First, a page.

Posts Tagged ‘digital’

European Union Mulls 20% Content Quota for Netflix and Amazon Prime

May 19, 2016  |  Variety  |  No Comments

The European Commission, the European Union’s executive arm, is mulling a move to impose a 20% European content quota on video streaming sites like Netflix and Amazon Prime. More to follow.

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How Moleskine Went From Parisian Scribble Pad to Global Icon

May 18, 2016  |  Media Week  |  No Comments

Lin-Manuel Miranda worked for six years to get his Grammy- and Pulitzer-winning musical Hamilton from his head onto a stage. He worked on the songs everywhere—on his honeymoon, on the subway—and, as the lyrics came to him, he committed them to a Moleskine notebook. Photo: Nick Ferrari; Parts Model: Body by Braha "Moleskine is an iconic object, with a very contemporary design, with only a slight retro look," said Arrigo Berni, CEO, Moleskine. "It connects the owner to a community of passionate users, past and present. It is a signifier." He's not kidding. The Moleskine notebook, though around in its present form only since 1997, represents the continuation of a literary and artistic lineage

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Warren Buffett’s Berkshire Hathaway Takes Stake in Apple Worth More Than $1 Billion

May 16, 2016  |  Variety  |  No Comments

Warren Buffett’s Berkshire Hathaway has revealed it has taken a stake in Apple valued at more than $1 billion. Berkshire Hathaway said in a regulatory filing Monday that it has held 9.81 million shares in the iPhone manufacturer since March 31. More to follow.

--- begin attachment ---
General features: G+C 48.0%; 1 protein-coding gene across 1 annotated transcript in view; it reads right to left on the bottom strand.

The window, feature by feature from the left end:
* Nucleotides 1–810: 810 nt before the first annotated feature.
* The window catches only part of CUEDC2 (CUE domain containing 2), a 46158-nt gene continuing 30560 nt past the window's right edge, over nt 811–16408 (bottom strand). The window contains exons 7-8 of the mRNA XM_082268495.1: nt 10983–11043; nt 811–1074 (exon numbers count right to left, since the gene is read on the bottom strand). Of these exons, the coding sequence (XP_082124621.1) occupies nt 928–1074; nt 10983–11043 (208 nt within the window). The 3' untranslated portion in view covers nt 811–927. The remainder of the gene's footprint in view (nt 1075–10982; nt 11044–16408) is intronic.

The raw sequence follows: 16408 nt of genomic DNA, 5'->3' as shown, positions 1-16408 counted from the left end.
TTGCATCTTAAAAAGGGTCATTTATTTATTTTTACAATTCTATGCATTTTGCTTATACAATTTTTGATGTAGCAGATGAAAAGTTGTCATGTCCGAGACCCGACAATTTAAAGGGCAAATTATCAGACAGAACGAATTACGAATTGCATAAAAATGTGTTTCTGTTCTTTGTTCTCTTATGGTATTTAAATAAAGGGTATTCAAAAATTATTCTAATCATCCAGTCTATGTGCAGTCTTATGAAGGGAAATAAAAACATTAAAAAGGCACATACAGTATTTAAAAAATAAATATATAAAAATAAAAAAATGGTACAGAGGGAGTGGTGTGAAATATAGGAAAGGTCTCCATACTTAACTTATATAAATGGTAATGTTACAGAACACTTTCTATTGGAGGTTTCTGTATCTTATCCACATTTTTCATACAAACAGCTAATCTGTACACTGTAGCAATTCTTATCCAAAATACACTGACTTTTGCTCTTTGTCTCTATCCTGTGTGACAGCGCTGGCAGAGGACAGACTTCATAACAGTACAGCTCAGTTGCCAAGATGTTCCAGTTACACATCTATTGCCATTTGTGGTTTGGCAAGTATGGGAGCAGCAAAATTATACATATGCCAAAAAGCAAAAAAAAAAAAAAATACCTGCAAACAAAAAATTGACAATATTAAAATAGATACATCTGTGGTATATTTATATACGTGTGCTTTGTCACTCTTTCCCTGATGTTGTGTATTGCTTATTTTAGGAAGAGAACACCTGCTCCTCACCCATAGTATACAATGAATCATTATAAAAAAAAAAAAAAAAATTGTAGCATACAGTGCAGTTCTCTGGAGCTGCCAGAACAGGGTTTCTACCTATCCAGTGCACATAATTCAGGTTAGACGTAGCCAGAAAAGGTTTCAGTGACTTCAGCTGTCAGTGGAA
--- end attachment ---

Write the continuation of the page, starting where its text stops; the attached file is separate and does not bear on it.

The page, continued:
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Why Big Digital Video and TV Networks Are Increasingly Becoming Production Partners

May 16, 2016  |  Media Week  |  No Comments

Television its dead—long live television. That could become the unofficial motto, or at least the crawl at the bottom of the screen, to explain the recent flurry of hookups between digital players like BuzzFeed, Vice and Mashable with old-guard media companies such as NBCUniversal, Disney and Turner Broadcasting. While BuzzFeed can get 800,000 people to watch a watermelon explode —live on Facebook—and YouTube claims to reach more consumers 18-49 than any TV network, the digital world obviously thinks TV still has its charms. Hint: massive reach and enviable ad dollars from blue-chip brands. Though it's not the only reason for the current wave of mergers, acquisitions and investment, TV is a driving force for the nascent relationships blurring the line between linear and digital and introducing sexy young things to a platform that is the very definition of old media. "Linear TV is vulnerable, yes, but it's still a monster ," notes media analyst David Deal of David J. Deal Consulting. "And it's not going away." At least one much-sought-after digital darling not only believes this is the case but is making TV a top priority. Vice Media CEO Shane Smith announced the same week as its Digital NewFronts presentation this month that the fast-growing media company known for its grit and swagger is joining forces with ESPN to share, co-create and co-promote sports programming across multiple venues, as part of an overall relationship with Disney. Pillars of the alliance include the award-winning 30 for 30 documentaries from the sports powerhouse telecast on Viceland , Vice's new 24-hour cable network, and Vice's in-your-face-style series on ESPN. "I applaud Shane for understanding that television is the smartest path to worldwide leadership," ESPN president John Skipper was quoted as saying, with just the slightest wink, in Adweek's coverage of the recent NewFronts .

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Why AwesomenessTV is Telling Marketers to Stop Putting Gen Z and Millennials in One Group

May 12, 2016  |  Media Week  |  No Comments